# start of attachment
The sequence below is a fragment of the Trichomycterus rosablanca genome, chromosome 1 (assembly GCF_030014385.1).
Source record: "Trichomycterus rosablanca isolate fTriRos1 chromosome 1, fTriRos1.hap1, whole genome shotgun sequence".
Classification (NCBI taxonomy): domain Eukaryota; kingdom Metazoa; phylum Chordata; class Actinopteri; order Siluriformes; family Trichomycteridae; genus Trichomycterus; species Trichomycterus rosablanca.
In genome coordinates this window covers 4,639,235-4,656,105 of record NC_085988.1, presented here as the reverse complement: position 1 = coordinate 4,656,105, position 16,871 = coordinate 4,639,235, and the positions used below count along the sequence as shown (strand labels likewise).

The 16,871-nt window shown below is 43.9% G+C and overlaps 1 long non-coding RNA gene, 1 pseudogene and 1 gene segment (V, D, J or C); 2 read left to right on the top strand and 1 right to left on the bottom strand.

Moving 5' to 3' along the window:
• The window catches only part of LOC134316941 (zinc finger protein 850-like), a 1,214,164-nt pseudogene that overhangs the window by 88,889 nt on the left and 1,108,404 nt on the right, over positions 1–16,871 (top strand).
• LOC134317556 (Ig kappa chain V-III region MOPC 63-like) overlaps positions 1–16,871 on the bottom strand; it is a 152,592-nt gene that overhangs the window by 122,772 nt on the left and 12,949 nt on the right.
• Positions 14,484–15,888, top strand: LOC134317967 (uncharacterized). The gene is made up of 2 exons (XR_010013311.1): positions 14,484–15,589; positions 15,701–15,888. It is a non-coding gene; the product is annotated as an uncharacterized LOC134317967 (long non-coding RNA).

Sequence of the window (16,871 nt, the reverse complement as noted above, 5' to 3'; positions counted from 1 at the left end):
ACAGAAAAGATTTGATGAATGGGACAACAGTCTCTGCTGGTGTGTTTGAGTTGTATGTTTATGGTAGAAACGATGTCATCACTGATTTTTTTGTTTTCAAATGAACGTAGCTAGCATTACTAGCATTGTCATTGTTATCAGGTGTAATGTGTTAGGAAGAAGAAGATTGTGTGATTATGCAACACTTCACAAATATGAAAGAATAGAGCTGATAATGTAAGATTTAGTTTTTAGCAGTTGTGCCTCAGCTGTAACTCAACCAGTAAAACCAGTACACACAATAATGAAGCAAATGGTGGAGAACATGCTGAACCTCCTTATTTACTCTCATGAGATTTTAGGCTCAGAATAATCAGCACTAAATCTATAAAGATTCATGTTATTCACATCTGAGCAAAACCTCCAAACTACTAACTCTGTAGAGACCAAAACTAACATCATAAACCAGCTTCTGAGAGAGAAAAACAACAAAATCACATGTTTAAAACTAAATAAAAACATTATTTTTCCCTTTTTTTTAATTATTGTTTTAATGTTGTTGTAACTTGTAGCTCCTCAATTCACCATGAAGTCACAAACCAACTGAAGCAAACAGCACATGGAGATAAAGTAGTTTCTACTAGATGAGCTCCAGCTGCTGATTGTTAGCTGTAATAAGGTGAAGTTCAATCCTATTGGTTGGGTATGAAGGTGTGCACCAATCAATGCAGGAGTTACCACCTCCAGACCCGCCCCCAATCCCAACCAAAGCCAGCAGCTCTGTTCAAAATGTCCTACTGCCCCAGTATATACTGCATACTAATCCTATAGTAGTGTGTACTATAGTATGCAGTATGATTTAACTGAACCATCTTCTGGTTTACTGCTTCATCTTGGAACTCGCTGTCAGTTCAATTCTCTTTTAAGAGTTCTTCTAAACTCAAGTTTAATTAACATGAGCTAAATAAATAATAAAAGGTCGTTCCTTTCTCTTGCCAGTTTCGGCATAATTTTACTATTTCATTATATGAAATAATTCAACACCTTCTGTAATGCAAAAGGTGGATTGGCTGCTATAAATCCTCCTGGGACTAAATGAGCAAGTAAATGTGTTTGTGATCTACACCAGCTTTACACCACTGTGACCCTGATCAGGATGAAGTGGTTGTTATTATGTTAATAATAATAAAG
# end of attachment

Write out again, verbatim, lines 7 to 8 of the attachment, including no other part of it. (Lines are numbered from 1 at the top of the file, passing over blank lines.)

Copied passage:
• The window catches only part of LOC134316941 (zinc finger protein 850-like), a 1,214,164-nt pseudogene that overhangs the window by 88,889 nt on the left and 1,108,404 nt on the right, over positions 1–16,871 (top strand).
• LOC134317556 (Ig kappa chain V-III region MOPC 63-like) overlaps positions 1–16,871 on the bottom strand; it is a 152,592-nt gene that overhangs the window by 122,772 nt on the left and 12,949 nt on the right.